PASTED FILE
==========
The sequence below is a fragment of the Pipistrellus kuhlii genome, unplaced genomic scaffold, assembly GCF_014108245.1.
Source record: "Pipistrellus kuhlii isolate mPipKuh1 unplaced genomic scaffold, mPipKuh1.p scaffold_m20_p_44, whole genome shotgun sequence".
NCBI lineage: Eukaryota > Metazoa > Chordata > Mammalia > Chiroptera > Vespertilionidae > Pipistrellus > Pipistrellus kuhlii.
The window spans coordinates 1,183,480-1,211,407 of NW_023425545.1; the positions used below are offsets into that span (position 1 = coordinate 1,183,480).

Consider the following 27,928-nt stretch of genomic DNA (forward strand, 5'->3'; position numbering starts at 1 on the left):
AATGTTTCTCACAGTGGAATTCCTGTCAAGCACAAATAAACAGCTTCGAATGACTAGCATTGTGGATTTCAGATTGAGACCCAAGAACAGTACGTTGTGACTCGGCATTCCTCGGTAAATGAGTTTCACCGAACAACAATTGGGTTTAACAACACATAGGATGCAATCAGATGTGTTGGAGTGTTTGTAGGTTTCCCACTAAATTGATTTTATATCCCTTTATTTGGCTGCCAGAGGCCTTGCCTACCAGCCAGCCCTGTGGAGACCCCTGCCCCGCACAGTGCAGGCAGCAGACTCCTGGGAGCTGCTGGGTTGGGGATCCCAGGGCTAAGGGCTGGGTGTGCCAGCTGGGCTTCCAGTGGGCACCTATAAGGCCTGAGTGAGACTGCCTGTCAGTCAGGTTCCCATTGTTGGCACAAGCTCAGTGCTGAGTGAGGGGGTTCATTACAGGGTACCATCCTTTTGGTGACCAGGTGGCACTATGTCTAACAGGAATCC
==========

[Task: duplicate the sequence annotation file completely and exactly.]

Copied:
The sequence below is a fragment of the Pipistrellus kuhlii genome, unplaced genomic scaffold, assembly GCF_014108245.1.
Source record: "Pipistrellus kuhlii isolate mPipKuh1 unplaced genomic scaffold, mPipKuh1.p scaffold_m20_p_44, whole genome shotgun sequence".
NCBI lineage: Eukaryota > Metazoa > Chordata > Mammalia > Chiroptera > Vespertilionidae > Pipistrellus > Pipistrellus kuhlii.
The window spans coordinates 1,183,480-1,211,407 of NW_023425545.1; the positions used below are offsets into that span (position 1 = coordinate 1,183,480).

Consider the following 27,928-nt stretch of genomic DNA (forward strand, 5'->3'; position numbering starts at 1 on the left):
AATGTTTCTCACAGTGGAATTCCTGTCAAGCACAAATAAACAGCTTCGAATGACTAGCATTGTGGATTTCAGATTGAGACCCAAGAACAGTACGTTGTGACTCGGCATTCCTCGGTAAATGAGTTTCACCGAACAACAATTGGGTTTAACAACACATAGGATGCAATCAGATGTGTTGGAGTGTTTGTAGGTTTCCCACTAAATTGATTTTATATCCCTTTATTTGGCTGCCAGAGGCCTTGCCTACCAGCCAGCCCTGTGGAGACCCCTGCCCCGCACAGTGCAGGCAGCAGACTCCTGGGAGCTGCTGGGTTGGGGATCCCAGGGCTAAGGGCTGGGTGTGCCAGCTGGGCTTCCAGTGGGCACCTATAAGGCCTGAGTGAGACTGCCTGTCAGTCAGGTTCCCATTGTTGGCACAAGCTCAGTGCTGAGTGAGGGGGTTCATTACAGGGTACCATCCTTTTGGTGACCAGGTGGCACTATGTCTAACAGGAATCC